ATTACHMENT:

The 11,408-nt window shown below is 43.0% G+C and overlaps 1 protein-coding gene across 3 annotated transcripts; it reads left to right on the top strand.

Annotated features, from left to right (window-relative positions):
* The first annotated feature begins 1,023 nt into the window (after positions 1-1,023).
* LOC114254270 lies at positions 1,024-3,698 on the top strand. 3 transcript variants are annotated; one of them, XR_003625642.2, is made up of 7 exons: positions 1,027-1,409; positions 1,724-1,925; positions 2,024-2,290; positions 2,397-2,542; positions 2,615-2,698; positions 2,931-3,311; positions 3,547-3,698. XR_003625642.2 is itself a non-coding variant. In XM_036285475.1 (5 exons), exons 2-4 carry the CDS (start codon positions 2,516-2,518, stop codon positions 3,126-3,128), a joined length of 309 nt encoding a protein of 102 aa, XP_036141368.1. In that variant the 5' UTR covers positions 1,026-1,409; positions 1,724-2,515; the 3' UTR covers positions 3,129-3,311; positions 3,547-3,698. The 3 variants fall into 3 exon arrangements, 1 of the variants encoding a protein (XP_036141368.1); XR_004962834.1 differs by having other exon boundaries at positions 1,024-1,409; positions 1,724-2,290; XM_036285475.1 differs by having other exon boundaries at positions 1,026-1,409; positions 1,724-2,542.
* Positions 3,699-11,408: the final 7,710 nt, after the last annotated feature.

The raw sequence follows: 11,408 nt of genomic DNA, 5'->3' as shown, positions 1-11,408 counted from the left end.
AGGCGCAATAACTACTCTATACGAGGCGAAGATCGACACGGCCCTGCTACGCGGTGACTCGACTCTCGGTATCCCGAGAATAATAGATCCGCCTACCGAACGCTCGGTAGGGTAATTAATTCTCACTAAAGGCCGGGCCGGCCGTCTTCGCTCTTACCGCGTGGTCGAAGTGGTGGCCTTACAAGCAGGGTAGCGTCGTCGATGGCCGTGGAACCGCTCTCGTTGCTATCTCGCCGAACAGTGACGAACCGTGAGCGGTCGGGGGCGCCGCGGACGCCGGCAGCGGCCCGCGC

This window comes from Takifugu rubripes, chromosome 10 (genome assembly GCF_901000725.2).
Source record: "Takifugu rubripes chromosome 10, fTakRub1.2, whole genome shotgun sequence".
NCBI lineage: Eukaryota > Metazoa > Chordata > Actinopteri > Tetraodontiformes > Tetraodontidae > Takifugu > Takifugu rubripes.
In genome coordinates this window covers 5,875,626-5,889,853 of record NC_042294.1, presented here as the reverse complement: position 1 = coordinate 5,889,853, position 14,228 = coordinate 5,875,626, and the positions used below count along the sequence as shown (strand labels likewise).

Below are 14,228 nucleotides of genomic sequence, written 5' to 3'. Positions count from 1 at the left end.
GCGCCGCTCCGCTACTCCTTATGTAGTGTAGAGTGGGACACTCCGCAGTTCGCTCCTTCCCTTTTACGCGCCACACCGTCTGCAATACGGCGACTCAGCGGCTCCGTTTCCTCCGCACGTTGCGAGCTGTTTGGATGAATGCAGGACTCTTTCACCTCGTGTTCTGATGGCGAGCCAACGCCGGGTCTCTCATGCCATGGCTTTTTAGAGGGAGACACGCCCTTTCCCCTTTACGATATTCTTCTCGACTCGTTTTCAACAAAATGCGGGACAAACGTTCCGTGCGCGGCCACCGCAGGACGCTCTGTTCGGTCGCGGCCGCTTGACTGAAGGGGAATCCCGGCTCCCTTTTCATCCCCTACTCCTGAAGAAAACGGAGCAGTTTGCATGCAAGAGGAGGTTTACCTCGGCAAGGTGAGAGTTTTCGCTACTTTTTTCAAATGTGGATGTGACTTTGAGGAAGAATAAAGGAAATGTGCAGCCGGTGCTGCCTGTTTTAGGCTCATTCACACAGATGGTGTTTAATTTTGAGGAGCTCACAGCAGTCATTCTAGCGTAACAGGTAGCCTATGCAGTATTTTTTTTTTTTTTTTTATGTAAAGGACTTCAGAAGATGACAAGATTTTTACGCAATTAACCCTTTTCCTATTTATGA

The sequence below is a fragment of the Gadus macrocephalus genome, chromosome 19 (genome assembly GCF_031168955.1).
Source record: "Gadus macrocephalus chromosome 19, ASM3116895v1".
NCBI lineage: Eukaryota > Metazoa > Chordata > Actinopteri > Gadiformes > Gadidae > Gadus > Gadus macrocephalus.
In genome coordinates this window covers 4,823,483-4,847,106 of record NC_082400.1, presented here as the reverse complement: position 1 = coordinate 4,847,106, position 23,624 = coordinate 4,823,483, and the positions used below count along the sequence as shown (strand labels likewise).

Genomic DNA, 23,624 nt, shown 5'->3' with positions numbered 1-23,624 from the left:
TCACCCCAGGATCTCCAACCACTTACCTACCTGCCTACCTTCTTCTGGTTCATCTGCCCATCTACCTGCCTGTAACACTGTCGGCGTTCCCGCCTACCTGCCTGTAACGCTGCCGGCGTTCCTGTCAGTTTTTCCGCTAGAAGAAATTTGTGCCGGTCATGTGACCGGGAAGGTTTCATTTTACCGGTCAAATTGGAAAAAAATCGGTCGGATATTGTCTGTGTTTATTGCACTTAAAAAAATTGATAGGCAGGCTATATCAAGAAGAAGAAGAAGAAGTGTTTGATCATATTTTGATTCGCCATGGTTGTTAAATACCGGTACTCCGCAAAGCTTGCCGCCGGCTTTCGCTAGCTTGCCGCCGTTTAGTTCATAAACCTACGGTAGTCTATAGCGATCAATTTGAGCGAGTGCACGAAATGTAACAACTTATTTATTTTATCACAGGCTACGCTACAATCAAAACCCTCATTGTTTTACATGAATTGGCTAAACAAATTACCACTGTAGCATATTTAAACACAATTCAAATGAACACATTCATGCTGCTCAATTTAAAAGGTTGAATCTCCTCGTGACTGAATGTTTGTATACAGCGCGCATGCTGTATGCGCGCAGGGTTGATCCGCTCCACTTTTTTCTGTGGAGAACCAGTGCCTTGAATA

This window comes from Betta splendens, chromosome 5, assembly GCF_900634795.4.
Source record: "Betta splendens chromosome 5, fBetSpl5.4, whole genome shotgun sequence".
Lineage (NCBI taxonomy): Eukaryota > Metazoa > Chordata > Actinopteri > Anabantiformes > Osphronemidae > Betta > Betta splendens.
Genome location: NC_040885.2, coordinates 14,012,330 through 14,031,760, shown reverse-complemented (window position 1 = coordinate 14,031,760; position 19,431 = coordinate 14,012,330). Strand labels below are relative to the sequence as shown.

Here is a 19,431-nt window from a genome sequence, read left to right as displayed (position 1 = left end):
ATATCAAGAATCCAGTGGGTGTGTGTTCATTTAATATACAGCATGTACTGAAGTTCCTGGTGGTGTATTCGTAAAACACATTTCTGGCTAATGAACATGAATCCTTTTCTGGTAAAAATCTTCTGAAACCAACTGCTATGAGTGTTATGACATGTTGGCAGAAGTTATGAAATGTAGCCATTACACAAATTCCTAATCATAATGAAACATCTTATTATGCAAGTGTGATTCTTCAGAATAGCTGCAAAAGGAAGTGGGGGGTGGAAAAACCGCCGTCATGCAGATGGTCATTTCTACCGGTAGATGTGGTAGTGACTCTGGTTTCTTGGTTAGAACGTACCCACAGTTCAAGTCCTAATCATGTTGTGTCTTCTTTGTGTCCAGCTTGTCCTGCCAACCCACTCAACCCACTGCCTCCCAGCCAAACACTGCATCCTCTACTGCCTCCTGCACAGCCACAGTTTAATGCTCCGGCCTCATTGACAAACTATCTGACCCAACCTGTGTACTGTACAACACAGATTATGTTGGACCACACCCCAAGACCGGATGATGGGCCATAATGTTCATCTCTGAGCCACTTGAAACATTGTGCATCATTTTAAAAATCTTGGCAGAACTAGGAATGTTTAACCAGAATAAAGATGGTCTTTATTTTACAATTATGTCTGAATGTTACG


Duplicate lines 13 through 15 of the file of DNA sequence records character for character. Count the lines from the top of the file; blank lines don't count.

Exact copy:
GCGCCGCTCCGCTACTCCTTATGTAGTGTAGAGTGGGACACTCCGCAGTTCGCTCCTTCCCTTTTACGCGCCACACCGTCTGCAATACGGCGACTCAGCGGCTCCGTTTCCTCCGCACGTTGCGAGCTGTTTGGATGAATGCAGGACTCTTTCACCTCGTGTTCTGATGGCGAGCCAACGCCGGGTCTCTCATGCCATGGCTTTTTAGAGGGAGACACGCCCTTTCCCCTTTACGATATTCTTCTCGACTCGTTTTCAACAAAATGCGGGACAAACGTTCCGTGCGCGGCCACCGCAGGACGCTCTGTTCGGTCGCGGCCGCTTGACTGAAGGGGAATCCCGGCTCCCTTTTCATCCCCTACTCCTGAAGAAAACGGAGCAGTTTGCATGCAAGAGGAGGTTTACCTCGGCAAGGTGAGAGTTTTCGCTACTTTTTTCAAATGTGGATGTGACTTTGAGGAAGAATAAAGGAAATGTGCAGCCGGTGCTGCCTGTTTTAGGCTCATTCACACAGATGGTGTTTAATTTTGAGGAGCTCACAGCAGTCATTCTAGCGTAACAGGTAGCCTATGCAGTATTTTTTTTTTTTTTTTTATGTAAAGGACTTCAGAAGATGACAAGATTTTTACGCAATTAACCCTTTTCCTATTTATGA

The sequence below is a fragment of the Gadus macrocephalus genome, chromosome 19 (genome assembly GCF_031168955.1).
Source record: "Gadus macrocephalus chromosome 19, ASM3116895v1".